Contempt proceedings to begin after Oct 5, warn judges
ISLAMABAD: Apparently a deadlock on the draft of a letter to be sent to the Swiss authorities in the NRO implementation case compelled the Supreme Court on Wednesday to set Oct 5 as the date on which the government either has to finalise the letter or face contempt proceedings.
“We expect that no further delay shall be caused in the matter and any further delay may impinge upon the bona fide of the federal government prompting us to proceed with contempt proceedings forthwith,” warned an order dictated by Justice Asif Saeed Khosa after the proceedings.
Justice Khosa is heading a five-judge bench hearing the NRO implementation case in which a show-cause notice had been issued to Prime Minister Raja Parvez Ashraf on contempt charges to explain why he had failed to write the letter to the Swiss authorities. The prime minister had authorised Law Minister Farooq H. Naek to look into the matter and send a consensus letter. At the request of the law minister on Wednesday, the judges retired to their chambers for discussion and then summoned the law minister, who went to the chambers along with advocate Waseem Sajjad.
But before putting off the hearing, the court made it clear that it should be treated by the government as the last. The letter would have to be sent to the attorney general of Geneva (Switzerland) by the government for reviving $60 million graft cases against President Asif Ali Zardari.
Expressing displeasure, the court told the law minister that it had adjourned the proceedings to Wednesday because certain aspects of the draft did not meet the requirement of paragraph 178 of the NRO judgment. As a result the minister had sought adjournment to make an effort to remove the deficiencies, it said.
The court noted that the minister had produced a revised draft and that he was again requesting for a hearing in camera on the plea that sensitivity of the matter made a hearing in open court inadvisable.
Before retiring to the chambers, Justice Ejaz Afzal objected to the minister’s request for the in-camera session and said discussions in open court would ensure transparency.
Justice Khosa also tried to explain why the court had chosen to go to the chambers on Tuesday and said it was difficult to discuss certain things in open court.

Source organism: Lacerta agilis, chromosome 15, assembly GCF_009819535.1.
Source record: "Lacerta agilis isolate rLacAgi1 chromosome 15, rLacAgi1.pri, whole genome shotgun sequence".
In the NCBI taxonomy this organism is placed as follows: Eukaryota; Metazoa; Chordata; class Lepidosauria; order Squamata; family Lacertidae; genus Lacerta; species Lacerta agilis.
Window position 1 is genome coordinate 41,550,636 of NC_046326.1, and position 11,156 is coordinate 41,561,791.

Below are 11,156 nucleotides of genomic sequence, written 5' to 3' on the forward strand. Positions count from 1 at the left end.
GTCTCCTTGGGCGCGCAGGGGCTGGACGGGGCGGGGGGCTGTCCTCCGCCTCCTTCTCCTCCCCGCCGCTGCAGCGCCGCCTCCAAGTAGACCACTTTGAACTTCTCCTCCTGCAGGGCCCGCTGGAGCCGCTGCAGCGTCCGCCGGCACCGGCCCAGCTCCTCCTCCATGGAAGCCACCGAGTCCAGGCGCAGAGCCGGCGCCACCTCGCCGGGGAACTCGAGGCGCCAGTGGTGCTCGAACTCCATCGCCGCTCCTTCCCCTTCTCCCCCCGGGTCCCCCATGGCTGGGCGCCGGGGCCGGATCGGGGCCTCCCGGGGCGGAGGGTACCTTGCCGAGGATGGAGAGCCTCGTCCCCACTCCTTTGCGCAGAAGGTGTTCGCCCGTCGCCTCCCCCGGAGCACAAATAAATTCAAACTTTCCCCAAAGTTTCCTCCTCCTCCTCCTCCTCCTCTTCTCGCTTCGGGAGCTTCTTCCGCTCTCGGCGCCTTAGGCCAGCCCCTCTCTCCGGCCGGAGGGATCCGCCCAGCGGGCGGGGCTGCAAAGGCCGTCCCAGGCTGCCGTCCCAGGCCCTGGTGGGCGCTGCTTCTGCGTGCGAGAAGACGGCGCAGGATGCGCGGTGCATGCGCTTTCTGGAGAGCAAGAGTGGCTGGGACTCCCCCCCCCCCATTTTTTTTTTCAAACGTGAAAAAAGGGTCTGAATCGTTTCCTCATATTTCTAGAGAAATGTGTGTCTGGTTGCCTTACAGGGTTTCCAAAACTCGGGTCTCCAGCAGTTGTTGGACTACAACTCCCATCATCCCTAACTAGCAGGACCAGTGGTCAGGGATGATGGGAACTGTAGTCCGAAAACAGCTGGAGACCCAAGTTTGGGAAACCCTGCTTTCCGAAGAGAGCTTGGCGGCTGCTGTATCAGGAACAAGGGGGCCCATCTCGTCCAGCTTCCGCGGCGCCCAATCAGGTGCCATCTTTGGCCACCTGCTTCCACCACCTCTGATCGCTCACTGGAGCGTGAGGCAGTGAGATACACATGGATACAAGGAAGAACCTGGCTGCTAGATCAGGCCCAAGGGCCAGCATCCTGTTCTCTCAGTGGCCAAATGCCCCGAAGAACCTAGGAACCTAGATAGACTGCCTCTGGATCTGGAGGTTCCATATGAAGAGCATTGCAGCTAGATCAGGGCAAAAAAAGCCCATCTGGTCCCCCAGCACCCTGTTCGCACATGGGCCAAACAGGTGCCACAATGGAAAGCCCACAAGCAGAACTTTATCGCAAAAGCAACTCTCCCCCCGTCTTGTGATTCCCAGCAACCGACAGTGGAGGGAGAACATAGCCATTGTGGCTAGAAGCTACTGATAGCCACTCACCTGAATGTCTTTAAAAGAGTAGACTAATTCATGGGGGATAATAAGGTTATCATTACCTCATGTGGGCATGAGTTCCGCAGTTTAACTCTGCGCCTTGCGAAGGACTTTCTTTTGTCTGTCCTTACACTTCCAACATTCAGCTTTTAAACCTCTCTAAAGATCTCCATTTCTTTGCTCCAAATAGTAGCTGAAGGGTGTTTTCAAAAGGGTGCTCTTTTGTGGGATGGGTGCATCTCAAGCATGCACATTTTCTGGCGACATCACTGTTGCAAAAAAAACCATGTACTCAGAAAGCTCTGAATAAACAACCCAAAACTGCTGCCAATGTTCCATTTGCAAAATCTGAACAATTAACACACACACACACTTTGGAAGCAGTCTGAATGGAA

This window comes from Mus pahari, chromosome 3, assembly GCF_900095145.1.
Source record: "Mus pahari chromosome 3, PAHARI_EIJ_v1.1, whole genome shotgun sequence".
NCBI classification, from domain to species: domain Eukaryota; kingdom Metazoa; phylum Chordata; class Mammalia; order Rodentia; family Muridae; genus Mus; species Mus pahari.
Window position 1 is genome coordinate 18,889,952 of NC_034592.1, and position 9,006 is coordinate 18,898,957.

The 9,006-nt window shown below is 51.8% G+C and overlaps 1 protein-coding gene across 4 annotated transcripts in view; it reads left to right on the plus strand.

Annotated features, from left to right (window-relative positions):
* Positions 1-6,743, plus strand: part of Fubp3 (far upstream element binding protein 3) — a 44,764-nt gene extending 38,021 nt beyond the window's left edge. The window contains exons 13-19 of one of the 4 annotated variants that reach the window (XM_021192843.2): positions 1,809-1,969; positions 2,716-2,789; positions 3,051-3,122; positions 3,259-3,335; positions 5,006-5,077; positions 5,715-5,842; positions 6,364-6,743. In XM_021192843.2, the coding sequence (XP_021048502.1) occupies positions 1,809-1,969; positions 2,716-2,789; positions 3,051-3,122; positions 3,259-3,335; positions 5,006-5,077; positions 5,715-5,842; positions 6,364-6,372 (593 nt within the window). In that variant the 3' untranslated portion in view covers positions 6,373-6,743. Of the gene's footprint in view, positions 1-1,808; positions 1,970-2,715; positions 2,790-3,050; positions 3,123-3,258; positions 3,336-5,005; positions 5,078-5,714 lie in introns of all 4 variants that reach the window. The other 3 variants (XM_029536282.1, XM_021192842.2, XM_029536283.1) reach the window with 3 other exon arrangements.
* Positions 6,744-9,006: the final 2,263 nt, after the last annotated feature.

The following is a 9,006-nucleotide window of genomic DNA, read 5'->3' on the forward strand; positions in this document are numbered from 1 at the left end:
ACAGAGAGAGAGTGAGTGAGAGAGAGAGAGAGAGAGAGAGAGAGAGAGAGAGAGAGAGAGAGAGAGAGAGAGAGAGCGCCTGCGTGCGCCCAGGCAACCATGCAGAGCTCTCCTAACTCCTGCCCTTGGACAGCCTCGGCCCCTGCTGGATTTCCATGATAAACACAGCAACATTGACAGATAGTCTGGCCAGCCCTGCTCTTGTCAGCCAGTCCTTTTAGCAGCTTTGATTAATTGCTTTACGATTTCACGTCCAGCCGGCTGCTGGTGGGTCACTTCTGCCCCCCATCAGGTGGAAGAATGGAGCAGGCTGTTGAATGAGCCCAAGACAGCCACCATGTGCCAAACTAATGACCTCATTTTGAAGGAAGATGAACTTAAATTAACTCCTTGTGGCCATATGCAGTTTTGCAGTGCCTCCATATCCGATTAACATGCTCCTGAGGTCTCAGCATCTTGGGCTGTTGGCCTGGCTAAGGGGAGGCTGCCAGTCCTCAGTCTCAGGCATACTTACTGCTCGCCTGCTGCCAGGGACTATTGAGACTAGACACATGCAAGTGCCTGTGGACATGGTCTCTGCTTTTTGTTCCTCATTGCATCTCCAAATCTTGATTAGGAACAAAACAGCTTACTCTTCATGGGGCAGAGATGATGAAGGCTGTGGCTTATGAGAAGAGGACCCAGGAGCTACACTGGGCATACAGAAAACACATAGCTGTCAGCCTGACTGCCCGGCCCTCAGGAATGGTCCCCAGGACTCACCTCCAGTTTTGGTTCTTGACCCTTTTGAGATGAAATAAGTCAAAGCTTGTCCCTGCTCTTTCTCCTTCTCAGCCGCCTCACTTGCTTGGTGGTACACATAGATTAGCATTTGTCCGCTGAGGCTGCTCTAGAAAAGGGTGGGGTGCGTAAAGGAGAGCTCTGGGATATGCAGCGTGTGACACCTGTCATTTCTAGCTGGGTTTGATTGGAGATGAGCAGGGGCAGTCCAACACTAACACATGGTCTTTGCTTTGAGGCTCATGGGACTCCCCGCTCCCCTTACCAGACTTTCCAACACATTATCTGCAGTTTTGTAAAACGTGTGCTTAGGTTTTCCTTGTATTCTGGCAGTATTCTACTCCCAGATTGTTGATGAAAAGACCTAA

The law minister was of the opinion that the matter at hand was sensitive and had been lingering for quite some time. It would be in the interest of justice that he be granted audience in the chambers so that the matter was resolved once and for all, he said.
Mr Naek assured the court that the draft would be further improved to meet the requirement of paragraph 178 and asked for adjournment till Oct 5.
Justice Ejaz Afzal reminded the minister that the judges had already spoken their mind on Tuesday and asked for some additions to the draft.
Justice Khosa said the court would go through the revised draft to see what sensitivities were involved in it.
At this the law minister again presented a sealed white envelope which the judges read again before retiring to their chambers.
They said the court was left with no choice but to grant the minister the audience.
Justice Ejaz Afzal said the modalities should be discussed in the open court. “Will it not be better to do things in a transparent manner?” he asked.
Later talking to reporters, the law minister said since he was not the final authority on the subject, he needed to consult the prime minister and that was why he had requested the court for more time.
“They (judges) were very gracious and kind and gave me time till Oct 5 for consultation and advice which I may need and then complete the letter and bring it so that this matter can end,” he said.
Mr Naek dismissed suggestion of any threat and said there was no bone of contention and all their (judges) observations would be taken into consideration. “You will see this will end peacefully because implementation of the court’s verdict is everyone’s duty.”